Rather than enjoying the holiday with my family and friends, I spent last Christmas in the basement of my parents' house on Cape Cod. That trip was my only opportunity to disassemble and ship my father Todd's vintage Honda CB350 racebike to California in time for the AHRMA National at Willow Springs in April.
The bike had been mothballed for nearly a decade; dad last rode it to victory at Daytona in 1999. His grid positions and jetting notes were still scribbled on the tank in black magic marker. Although the TSA was suspicious, the megaphones, headers, fork and shocks flew back to Los Angeles with me as carry-on luggage. UPS took care of the rest. I was finally going to put dad's racebike back into action, and fulfill my dream of riding a "Henning Honda."
Dad initially raced modern bikes, but with a wife, three kids and a mortgage, he couldn't afford to buy the latest model every other year. So he turned his attention to vintage racing, where competitors campaign the same machines year after year, allowing time for refinement rather than regular replacement. Honda's 350cc and 450cc twins were plentiful and cheap, and he knew they had untapped potential.
Dad started by prepping the bikes with existing go-fast parts, but dissatisfied he began designing and developing his own. He poured himself into the project. Years of late nights in the shop and long hours on the dyno paid off: Dad's engines became almost unbeatable. His hand-built Hondas (once referred to acerbically as "junkyard dogs" by a competitor) defied the odds and consistently beat exotic, high-dollar, former factory racebikes. Two decades later, Todd Henning Racing components are still sought after for their unmatched performance and reliability.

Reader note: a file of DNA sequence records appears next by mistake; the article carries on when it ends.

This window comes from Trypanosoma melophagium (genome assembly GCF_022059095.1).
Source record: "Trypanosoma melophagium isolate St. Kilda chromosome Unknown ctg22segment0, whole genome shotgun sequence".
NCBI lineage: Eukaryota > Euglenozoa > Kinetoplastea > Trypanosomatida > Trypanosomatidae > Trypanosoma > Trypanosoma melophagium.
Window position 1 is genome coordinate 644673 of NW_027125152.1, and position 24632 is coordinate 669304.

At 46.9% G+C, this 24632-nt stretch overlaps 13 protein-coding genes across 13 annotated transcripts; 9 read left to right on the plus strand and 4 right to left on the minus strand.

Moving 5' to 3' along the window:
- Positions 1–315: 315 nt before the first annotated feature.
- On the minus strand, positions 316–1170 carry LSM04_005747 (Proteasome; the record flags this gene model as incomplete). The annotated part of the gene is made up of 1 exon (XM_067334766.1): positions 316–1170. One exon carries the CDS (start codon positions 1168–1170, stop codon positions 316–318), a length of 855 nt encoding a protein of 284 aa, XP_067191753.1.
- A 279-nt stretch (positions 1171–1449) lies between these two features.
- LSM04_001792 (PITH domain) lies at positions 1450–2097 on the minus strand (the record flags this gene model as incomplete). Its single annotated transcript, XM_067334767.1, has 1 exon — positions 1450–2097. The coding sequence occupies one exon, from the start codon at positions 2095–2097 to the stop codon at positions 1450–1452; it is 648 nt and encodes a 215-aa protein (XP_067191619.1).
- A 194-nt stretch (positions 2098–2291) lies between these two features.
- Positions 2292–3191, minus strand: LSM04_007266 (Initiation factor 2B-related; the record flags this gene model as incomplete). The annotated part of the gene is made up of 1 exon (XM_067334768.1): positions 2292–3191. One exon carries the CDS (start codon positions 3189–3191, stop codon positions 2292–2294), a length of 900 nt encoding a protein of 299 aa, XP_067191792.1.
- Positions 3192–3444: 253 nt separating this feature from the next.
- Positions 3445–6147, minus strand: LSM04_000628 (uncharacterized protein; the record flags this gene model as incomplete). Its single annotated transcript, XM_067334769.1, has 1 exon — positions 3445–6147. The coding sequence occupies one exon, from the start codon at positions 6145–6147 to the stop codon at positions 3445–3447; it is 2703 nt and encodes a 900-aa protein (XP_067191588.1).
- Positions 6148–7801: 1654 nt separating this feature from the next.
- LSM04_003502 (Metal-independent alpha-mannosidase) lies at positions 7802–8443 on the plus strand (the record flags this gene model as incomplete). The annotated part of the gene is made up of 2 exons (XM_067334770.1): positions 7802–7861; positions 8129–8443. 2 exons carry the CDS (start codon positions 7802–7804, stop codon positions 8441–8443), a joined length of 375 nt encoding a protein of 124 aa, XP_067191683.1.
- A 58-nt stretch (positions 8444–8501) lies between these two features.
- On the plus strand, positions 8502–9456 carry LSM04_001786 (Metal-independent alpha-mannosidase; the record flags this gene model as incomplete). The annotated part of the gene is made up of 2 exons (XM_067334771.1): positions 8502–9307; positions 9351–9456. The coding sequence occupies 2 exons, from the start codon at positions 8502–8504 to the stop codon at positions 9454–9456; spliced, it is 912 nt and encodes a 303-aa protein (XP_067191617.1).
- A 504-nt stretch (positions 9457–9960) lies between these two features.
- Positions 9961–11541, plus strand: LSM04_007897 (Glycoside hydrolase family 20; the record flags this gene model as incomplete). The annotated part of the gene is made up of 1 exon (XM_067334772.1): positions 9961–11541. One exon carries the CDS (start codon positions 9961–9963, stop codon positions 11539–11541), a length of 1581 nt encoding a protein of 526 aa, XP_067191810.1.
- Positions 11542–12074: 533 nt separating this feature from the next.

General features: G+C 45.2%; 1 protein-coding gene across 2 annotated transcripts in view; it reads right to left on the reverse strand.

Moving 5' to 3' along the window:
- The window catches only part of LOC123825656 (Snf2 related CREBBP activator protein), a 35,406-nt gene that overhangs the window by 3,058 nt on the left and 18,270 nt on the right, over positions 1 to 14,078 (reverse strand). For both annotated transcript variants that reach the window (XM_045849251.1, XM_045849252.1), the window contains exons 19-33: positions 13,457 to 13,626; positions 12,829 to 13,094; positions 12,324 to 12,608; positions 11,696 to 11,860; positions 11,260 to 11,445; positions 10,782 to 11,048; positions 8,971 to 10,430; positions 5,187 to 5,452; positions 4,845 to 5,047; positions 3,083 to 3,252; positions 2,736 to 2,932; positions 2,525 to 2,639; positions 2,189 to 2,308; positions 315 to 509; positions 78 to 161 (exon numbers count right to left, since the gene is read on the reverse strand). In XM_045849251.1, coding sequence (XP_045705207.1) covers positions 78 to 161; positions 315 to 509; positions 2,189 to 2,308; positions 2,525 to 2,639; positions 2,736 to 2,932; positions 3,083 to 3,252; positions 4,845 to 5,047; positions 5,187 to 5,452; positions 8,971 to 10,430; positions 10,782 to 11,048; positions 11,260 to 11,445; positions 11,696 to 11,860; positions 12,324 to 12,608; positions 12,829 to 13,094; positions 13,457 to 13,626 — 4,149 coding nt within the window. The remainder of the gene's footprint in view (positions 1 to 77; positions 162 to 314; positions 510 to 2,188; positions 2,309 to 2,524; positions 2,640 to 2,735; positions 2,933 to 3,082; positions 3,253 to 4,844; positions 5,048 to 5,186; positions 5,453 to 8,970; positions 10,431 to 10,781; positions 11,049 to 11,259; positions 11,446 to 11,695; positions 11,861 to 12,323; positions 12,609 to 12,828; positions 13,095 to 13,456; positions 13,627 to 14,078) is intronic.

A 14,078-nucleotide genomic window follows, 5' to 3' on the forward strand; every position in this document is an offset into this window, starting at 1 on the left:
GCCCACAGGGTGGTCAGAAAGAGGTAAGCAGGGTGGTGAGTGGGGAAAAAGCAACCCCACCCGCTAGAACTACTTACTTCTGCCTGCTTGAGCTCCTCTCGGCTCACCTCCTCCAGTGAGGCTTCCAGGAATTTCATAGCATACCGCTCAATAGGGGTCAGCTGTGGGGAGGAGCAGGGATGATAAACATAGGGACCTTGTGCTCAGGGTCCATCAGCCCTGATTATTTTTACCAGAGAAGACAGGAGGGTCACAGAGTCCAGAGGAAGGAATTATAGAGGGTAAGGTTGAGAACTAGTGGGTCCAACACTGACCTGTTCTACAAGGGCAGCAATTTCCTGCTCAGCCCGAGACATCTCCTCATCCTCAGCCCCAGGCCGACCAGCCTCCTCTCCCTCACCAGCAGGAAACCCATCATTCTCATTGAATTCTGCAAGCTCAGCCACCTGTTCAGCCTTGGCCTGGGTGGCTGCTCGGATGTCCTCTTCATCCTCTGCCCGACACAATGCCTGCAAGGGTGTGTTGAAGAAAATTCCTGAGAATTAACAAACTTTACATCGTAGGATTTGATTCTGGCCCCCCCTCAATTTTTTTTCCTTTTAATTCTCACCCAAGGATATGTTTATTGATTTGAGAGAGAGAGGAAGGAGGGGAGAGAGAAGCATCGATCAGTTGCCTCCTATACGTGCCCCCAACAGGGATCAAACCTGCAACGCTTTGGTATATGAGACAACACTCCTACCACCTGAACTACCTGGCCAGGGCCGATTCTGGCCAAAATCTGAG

Through simple Pavlovian conditioning, I was imbued with a love for motorcycles. As a kid I went with dad to most of his races and absolutely loved it. Several times a year he would bail me out of school (my teachers approved; they thought it was good experience) to go to places like Sears Point, Daytona, Willow Springs and Roebling Road. As if road trips and roadraces weren't enough excitement for a youngster, dad always inserted perks like go-karting, canoeing or bungee jumping along the way.
Going...going...gone! After four laps of heated battle, Rick Carmody gifted me the Sportsm
Dad's life philosophy was summarized in four words on the back of his leathers: "I Think I Can." As if through osmosis, that attitude was bequeathed to me at an early age. Even as a kid I was impressed by dad's perseverance, drive and determination. And I aspired to be like him.
The emulation started with a cardboard numberplate on my bicycle. At age 8, I abandoned my Honda Z50 and taught myself to ride my brother's Yamaha YZ80. I had to call dad at work to get an explanation of clutching basics, so I could replicate the howling upshifts he made at the track. After all these years, I'm still hopelessly attracted to naked bikes, a penchant I can only attribute to exposure to dad's unfaired, Sportsman-class machines.
I was still young when my father got hurt. I'd just entered middle school and my new instructors weren't as enthusiastic about my extended absences. So I wasn't there when dad crashed during the last lap of the Premier 500 race at Sears Point, and I'm grateful I wasn't there when the paramedics loaded him into the helicopter, doubtful he would survive the flight to the hospital. The crash ended his racing career, nearly ended his life and cut short his role as a father. His recovery took years, and although his bodily wounds eventually healed, the damage to his brain is permanent and will inhibit him for the rest of his life.
Fast forward 10 years. Dad's accident had a dramatic impact on our family, but it didn't stymie my passion for motorcycles. As an adult, the Honda racer had more appeal and significance than ever before. To me, that motorcycle embodied my father's character; it was the lens that had focused his energy. Riding it would be the ultimate way to reconnect with who he was before his accident. It would be my tribute to his racing career and the time we shared enjoying it.
By the late '90s, dad had won more than a dozen national championships and 500 races. Afte